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Tendering Top Tips

Tendering Top Tips

Celebrate Success

Producing a bid or tender can be very stressful and it usually involves significant effort from those involved.

A good time to reflect on this is immediately after the document has been submitted.

This timing allows you to recognise the successes rather than wait for a final outcome, which may be influenced by factors which are out of your control.


It is not usual to add figure or table numbers to graphics which are included in proposals.

Your graphics should be introduced in the text and simply given a strong title which describes its key features and benefits.

Figure and table numbering is normal in technical reports, where they are also shown alongside the table of contents.


Bid and tender software can be very valuable when compiling large documents with multiple contributors.

Most packages allow you to build a library of reusable material and will automate the notifications going to reviewers.

However the quality of the response still relies on individuals thinking about what to include and tailoring it to individual clients.

Lost on Price

If they lose a tender, the majority of people will tell you that they lost it due to the price.

While this is occasionally true, it is more likely that they failed to persuade the client that they would gain sufficient benefits to justify the price.

A client’s objective is to solve a problem, not to spend money, so there is usually scope to present persuasive text about the quality of your product or service alongside the commercial section.


Microsoft Word has excellent functions which allow you to see the readability scores of your tender responses.

These can be found in the “check document” option, once preferences have been set in “settings / options / proofing”.

In general, sentences should be kept as short as possible, using simple words and written in the active voice.


When a tender asks for CVs, the evaluators are likely to want a reasonably detailed narrative about each key person.

A CV should describe the person’s skills as well as their qualifications.  It should show their client-related achievements as well as the roles they have undertaken.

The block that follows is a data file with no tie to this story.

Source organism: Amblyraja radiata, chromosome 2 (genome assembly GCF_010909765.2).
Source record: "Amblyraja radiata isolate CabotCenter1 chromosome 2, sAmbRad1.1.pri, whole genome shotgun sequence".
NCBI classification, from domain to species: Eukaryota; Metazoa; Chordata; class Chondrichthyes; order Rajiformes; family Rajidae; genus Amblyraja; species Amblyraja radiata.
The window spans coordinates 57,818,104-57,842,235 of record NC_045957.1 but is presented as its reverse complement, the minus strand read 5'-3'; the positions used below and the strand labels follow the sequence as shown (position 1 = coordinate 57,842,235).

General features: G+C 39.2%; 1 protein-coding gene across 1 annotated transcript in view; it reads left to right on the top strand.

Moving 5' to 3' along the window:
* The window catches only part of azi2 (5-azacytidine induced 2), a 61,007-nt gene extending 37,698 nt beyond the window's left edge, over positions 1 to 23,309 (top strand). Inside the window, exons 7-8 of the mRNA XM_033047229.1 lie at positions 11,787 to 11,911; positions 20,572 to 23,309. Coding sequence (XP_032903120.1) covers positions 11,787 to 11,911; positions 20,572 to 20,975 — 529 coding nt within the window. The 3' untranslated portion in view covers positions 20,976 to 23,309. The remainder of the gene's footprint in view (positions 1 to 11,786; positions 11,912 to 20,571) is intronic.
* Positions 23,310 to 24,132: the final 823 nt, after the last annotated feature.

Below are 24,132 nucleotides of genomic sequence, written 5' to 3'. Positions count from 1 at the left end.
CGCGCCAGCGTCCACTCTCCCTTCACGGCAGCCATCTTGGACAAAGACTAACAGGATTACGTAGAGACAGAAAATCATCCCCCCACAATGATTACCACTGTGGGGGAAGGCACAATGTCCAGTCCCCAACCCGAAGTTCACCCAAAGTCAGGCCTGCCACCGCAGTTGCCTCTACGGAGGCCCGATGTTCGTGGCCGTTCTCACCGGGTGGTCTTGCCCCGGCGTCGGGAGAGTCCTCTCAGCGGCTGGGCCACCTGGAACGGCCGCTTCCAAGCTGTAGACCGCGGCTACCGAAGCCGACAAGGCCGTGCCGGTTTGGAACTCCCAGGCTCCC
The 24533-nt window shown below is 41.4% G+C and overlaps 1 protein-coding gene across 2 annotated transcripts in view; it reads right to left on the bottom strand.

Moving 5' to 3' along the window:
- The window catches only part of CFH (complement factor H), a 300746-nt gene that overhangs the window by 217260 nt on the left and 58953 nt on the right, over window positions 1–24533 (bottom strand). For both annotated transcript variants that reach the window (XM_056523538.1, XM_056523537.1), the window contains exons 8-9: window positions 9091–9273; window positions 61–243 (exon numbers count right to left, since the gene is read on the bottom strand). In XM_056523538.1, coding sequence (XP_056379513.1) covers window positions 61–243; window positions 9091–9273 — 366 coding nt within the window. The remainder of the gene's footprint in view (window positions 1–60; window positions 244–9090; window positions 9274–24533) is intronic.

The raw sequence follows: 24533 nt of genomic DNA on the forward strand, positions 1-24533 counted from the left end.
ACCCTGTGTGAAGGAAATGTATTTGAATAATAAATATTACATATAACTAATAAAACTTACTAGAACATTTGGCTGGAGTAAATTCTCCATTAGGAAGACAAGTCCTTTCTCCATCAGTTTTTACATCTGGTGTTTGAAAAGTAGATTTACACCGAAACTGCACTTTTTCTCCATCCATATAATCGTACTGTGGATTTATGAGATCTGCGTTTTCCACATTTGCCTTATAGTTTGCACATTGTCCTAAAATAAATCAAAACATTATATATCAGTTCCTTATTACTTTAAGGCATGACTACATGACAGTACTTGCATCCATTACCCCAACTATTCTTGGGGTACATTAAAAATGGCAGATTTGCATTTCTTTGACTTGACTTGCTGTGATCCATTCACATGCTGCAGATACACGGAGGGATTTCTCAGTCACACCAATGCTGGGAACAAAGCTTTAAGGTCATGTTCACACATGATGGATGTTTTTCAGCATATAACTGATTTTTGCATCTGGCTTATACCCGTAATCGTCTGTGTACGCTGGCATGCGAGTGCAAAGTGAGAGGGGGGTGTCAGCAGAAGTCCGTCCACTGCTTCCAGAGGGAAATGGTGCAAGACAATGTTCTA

This information illustrates the person’s ability to perform well, not just their qualifications and availability.

Pricing Structure

Beware of providing too much detail in the commercial section of your proposal.

If you give a breakdown of the price, the buyer may try to haggle over hourly rates or deselect key parts of your service.

To avoid allowing them to negotiate on individual items, simply offer an overall price for the whole project.

Opening Sentence

The first sentence in each section of your bid should grab the reader’s attention and make them want to read on.

To do this, work out “what” it is they want and “why” they want it.

This will show that you have been listening to their requirements and are not just trying to promote yourself to them.

Market Intelligence

It can be worthwhile monitoring public sector portals, even if you do not want to bid for the jobs.

You will find out which companies have been awarded contracts, allowing approaches to be made for partnership working.

It is also possible to gather market intelligence such as details about which technology areas are receiving funding.

Embedded Videos

There is no definitive answer to whether it is advisable to embed video clips in your tender or bid.

You should seek guidance from the individual buyer because there are differing views, even within the same industry sector.

If you do add clips ensure they are directly relevant to the response, as generic marketing material will never be seen in a positive light.

Between the Lines

Most invitation to tender documents describe the work scope but few comprehensively capture the client’s objectives.

It is very useful to find out why they are tendering the work and how the contract impacts on other parts of their business.

Once you know this, you can offer a solution that provides added value and has a targeted win theme.


It is worthwhile remembering that Latin is not widely used in many workplaces.

When writing tenders and bids, make the text easier to read and avoid potential misunderstanding by avoiding Latin words and abbreviations.

There are English alternatives to all the commonly used ones such as “per diem”, “quid pro quo”, “i.e.” and “e.g.”

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